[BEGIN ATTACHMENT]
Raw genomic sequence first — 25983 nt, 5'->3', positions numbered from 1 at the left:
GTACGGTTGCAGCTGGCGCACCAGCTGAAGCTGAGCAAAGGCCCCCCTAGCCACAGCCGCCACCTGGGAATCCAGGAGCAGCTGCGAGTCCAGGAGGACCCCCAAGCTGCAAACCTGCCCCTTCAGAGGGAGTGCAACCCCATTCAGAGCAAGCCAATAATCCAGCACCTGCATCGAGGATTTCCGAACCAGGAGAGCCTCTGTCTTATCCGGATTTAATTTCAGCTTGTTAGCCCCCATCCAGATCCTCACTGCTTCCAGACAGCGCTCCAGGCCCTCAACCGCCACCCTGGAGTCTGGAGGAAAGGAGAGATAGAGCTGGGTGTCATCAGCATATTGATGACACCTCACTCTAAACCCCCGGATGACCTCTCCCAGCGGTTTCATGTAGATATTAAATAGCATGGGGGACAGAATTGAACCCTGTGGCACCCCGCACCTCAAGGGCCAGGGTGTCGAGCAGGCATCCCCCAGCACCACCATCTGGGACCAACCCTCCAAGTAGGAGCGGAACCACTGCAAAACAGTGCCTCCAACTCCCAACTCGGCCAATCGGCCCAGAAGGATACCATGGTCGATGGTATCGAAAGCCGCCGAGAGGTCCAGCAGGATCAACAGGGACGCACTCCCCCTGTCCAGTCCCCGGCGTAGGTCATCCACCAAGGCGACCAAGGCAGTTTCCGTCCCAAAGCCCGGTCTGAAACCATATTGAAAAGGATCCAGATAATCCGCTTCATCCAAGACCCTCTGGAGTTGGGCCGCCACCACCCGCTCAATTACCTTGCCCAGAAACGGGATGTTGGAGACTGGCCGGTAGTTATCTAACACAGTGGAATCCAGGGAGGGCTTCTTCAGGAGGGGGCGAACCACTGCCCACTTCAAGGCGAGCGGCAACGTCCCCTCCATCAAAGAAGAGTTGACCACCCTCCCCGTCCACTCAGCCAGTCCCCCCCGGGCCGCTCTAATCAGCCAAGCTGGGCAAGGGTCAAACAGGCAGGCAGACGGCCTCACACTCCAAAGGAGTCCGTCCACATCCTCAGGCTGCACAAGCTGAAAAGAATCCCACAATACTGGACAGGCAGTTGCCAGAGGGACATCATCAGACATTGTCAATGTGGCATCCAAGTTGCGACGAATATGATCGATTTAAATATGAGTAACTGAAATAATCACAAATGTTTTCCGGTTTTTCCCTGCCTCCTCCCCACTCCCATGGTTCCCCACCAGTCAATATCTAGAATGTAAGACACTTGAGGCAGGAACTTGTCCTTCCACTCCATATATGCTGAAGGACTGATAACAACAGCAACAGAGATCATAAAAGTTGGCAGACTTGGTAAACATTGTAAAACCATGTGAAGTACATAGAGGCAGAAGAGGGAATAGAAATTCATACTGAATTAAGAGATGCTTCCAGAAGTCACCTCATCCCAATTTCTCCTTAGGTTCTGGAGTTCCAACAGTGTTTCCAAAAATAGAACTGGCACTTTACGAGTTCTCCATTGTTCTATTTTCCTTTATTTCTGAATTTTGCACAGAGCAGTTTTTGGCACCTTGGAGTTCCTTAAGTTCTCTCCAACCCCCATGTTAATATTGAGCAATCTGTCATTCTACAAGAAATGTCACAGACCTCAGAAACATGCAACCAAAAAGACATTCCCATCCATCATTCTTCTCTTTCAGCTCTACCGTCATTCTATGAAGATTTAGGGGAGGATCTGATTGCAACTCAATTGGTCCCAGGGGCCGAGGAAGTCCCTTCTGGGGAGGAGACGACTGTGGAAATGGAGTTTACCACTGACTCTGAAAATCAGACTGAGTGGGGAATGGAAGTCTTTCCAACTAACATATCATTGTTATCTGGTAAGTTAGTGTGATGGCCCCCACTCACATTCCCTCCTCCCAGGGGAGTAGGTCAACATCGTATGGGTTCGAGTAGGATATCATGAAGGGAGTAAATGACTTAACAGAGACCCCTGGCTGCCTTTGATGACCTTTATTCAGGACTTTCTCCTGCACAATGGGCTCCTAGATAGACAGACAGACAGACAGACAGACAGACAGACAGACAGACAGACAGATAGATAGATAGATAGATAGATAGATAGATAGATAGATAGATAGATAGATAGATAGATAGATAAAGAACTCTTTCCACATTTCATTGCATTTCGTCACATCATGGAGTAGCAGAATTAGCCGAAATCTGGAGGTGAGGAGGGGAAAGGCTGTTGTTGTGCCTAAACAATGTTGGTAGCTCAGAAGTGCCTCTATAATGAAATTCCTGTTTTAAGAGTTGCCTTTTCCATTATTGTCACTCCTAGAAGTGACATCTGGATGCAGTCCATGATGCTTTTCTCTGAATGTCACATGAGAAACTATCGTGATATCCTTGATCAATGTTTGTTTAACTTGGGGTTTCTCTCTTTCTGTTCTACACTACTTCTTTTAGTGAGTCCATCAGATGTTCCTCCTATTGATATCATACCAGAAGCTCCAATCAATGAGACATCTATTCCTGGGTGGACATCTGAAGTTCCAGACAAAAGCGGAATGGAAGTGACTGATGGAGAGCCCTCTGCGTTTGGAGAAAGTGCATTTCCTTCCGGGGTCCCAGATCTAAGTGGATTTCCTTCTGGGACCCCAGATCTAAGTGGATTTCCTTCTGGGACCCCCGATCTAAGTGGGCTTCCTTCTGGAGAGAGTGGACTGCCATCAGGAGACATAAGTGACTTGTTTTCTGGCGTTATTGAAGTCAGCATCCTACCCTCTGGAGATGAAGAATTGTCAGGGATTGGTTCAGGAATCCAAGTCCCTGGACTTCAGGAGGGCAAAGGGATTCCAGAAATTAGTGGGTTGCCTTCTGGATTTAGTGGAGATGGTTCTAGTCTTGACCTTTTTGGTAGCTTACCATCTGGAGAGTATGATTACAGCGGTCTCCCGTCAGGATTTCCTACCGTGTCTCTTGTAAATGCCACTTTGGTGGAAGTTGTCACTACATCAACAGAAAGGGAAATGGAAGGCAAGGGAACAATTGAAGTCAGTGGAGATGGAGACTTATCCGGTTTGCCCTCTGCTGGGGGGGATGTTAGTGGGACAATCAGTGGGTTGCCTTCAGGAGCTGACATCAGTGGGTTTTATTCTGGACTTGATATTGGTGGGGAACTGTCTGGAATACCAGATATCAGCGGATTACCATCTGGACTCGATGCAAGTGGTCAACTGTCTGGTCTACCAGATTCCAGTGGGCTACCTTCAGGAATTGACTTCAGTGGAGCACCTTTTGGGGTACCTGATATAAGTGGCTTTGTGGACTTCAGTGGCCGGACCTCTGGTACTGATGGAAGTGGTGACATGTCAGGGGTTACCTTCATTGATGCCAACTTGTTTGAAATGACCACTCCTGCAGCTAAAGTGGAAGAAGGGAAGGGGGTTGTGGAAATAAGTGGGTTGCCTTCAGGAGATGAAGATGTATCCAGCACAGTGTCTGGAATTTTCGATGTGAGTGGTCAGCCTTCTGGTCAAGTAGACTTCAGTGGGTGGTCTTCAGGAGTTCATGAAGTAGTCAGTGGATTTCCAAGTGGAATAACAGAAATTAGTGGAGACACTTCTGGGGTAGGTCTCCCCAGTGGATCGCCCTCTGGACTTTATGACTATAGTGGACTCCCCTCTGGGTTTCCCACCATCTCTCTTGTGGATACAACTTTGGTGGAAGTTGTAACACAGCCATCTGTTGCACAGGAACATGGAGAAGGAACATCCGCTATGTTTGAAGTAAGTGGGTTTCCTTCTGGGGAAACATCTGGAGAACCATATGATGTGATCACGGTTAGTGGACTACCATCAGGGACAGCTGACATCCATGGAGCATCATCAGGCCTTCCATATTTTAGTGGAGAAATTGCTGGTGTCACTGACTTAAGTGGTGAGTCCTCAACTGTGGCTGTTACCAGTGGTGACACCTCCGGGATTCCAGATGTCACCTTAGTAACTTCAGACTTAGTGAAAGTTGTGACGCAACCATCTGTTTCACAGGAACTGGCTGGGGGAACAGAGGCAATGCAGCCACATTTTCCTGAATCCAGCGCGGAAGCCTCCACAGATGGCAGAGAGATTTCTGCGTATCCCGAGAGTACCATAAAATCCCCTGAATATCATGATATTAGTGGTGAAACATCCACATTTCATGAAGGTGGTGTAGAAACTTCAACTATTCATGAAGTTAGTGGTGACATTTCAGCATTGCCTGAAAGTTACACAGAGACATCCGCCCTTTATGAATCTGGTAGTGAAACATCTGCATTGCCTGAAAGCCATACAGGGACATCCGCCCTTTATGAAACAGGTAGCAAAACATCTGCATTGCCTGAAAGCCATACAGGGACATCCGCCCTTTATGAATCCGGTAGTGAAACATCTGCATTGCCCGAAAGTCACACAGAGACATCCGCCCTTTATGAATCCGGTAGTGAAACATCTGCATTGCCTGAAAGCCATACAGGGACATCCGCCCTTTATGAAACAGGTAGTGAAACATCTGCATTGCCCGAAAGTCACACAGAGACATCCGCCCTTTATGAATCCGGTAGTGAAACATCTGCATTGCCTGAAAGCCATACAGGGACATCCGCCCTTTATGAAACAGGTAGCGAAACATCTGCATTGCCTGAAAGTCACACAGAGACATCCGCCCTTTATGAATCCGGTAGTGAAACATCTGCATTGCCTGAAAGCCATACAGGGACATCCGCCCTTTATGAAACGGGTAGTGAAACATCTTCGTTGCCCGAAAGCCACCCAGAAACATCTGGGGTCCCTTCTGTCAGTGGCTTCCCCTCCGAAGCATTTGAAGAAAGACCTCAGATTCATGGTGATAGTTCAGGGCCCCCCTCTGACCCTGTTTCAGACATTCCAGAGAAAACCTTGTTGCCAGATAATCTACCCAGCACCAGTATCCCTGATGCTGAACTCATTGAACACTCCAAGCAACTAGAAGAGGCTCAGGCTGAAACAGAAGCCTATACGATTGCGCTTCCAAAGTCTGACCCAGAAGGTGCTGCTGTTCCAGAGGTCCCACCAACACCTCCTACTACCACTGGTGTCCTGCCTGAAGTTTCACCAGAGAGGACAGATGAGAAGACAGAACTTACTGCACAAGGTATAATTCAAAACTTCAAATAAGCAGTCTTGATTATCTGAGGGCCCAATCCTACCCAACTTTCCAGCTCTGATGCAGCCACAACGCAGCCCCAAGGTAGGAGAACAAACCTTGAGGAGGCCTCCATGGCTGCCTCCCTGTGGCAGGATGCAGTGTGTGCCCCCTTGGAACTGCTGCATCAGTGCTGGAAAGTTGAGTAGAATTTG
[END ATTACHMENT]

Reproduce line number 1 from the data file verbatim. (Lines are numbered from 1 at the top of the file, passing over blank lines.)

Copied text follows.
Raw genomic sequence first — 25983 nt, 5'->3', positions numbered from 1 at the left: